The tandem was the talk of the league as Davey Johnson’s squad vaulted to first place in late July. Johnson said, “Our best scenario is for the starter to carry us six or seven innings. Then I can go to my bullpen and one of those guys will finish up.” Orosco noted, “It’s not that we’re so close buddies. We just get along. We’re actually different types. He’s an outdoorsman. He hunts and fishes. I like to paint and draw, maybe go bowling. The main thing is, there’s no rivalry. When Doug gets the call, I tell him, ‘Close the door.’ We go home and replay the game. But we don’t care who gets the save.”11
It was during the 1984 season that Sisk began to hear the booing that would become louder and louder during his remaining time with the Mets. In a game at Houston on July 17, he was brought in to save a game for Darling. He walked Terry Puhl and gave up a home run (his first and only homer of the season) on a 3-and-2 pitch to Mark Bailey to lose the game. On July 21, in the Mets’ 91st game of the season, Sisk got his 14th save. He would not have another until September.
The booing really began to rain down in late July. The Mets were playing the Cubs at Shea Stadium on July 28. Sisk entered the game in the eighth inning with the score tied 3-3. By the time he left the field, he had given up the lead and the bases were loaded. He faced four men and failed to get an out. He walked his first batter, threw a wild pitch, allowed two singles and then misplayed a bunt. The Cubs went on to score eight runs in the inning, won the game 11-4, and pulled to within 3½ games of the first-place Mets in the NL East. (The Cubs overtook the Mets on August 1 and pulled away over the final two months of the season.)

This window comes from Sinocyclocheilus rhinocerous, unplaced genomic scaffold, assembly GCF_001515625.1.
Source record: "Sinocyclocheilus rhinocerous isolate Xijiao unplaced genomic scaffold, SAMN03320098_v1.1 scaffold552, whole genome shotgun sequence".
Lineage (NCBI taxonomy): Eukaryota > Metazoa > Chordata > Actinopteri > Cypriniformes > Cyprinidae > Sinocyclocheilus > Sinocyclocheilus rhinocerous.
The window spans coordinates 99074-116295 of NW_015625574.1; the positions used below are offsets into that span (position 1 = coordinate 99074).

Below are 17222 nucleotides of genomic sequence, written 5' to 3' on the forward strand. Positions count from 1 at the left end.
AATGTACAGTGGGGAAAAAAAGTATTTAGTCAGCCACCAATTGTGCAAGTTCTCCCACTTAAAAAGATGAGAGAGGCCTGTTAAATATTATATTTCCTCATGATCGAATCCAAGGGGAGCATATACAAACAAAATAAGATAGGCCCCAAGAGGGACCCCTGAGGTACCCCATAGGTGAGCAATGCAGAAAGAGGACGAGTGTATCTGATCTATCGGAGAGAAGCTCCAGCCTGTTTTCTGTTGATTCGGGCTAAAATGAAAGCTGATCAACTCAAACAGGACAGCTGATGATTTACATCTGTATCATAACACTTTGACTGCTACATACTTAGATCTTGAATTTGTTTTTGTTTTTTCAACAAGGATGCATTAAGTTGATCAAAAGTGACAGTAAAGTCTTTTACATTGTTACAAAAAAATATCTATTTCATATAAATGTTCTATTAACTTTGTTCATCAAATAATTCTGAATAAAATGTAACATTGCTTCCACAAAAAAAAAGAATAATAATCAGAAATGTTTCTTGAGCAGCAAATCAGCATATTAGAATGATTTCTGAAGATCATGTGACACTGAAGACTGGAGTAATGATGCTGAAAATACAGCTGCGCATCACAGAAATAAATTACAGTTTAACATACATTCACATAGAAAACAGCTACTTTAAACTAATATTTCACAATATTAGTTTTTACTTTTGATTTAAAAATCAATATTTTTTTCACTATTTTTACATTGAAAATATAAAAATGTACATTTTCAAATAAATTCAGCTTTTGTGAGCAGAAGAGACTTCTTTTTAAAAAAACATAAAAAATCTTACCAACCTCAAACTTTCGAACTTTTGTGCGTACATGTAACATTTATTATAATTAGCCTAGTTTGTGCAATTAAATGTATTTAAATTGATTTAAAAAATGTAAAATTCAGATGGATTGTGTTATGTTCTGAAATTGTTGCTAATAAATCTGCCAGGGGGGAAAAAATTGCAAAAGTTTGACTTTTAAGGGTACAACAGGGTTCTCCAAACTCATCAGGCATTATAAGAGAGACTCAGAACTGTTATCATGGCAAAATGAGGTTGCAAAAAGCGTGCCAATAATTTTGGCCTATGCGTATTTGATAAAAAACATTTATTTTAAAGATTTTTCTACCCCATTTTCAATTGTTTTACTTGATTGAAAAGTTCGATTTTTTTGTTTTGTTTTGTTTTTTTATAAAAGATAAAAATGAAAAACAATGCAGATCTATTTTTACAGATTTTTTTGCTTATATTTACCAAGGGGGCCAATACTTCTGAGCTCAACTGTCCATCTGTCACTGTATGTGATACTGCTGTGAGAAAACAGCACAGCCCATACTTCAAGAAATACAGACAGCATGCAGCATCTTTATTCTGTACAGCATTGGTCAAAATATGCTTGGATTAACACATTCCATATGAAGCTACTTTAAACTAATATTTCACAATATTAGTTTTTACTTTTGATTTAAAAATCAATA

“All I know is I screwed it up. I walked the first guy. I almost hit the second guy in the head. And (Leon) Durham [who singled] well, I got behind again. You know, that’s the first time I’ve ever been booed. Oh well, I guess you’ve got to get booed once in a while.”12 The Cubs cemented their lead when they swept the Mets in a four-game series in early August. In less than two weeks, the Mets went from 4½ games ahead of Chicago to 4½ games behind them.
It was also during this season that Sisk began to experience pain in his shoulder that caused him to lose control of his sinker. The strike zone and Sisk had never been on the friendliest of terms, causing manager Johnson to rely on Rolaids to the point where he got a commercial endorsement. But this was different. Sisk recalled that the pain began in a game against the Cardinals on July 24. In that game, “I didn’t even feel like I had any leverage on the ball anymore. It started doing different things on me.”13 It was the beginning of a rough patch for Sisk that limited his availability down the stretch. He appeared in only six games with one save during the final two months of the season. The pain was diagnosed as tendinitis and, on August 9, Sisk was placed on the disabled list. He began to question his future. “Yeah, you think about all kinds of things when you’re on the bench. You wonder, ‘Is my arm going to be all right when I start airing it out, or is it going to keep hurting? Then if it’s okay, how are (the Mets) going to use three short men in the bullpen, now that Wes (Gardner) is here’?”14 He was reactivated on August 30. During Sisk’s stay on the DL, the Mets lost ground on the Cubs and were 5½ games behind when he returned.
The Mets finished in second place at 90-72, 6½ games behind Chicago. Injuries were to plague Sisk for the balance of his career. In 1995 he reflected, “For me, it’s always been some sort of physical problem, not a question of talent.”15
In 1985 the Mets once again fell short. Sisk had only two saves. Roger McDowell emerged as the Mets’ top right-handed reliever while Sisk continued to struggle with injury. He pitched the entire season with loose bone chips in his right elbow,16 and his ERA skyrocketed to 5.30. The Shea faithful grew more impatient with him; the Mets were only 14-28 in games he pitched. In one seven-game stretch between April 17 and May 4, he allowed 17 runs, including two homers, with an ERA of 13.11. After a disastrous performance on May 4, when his ERA rose to 8.53, the Mets sent Sisk briefly to Tidewater.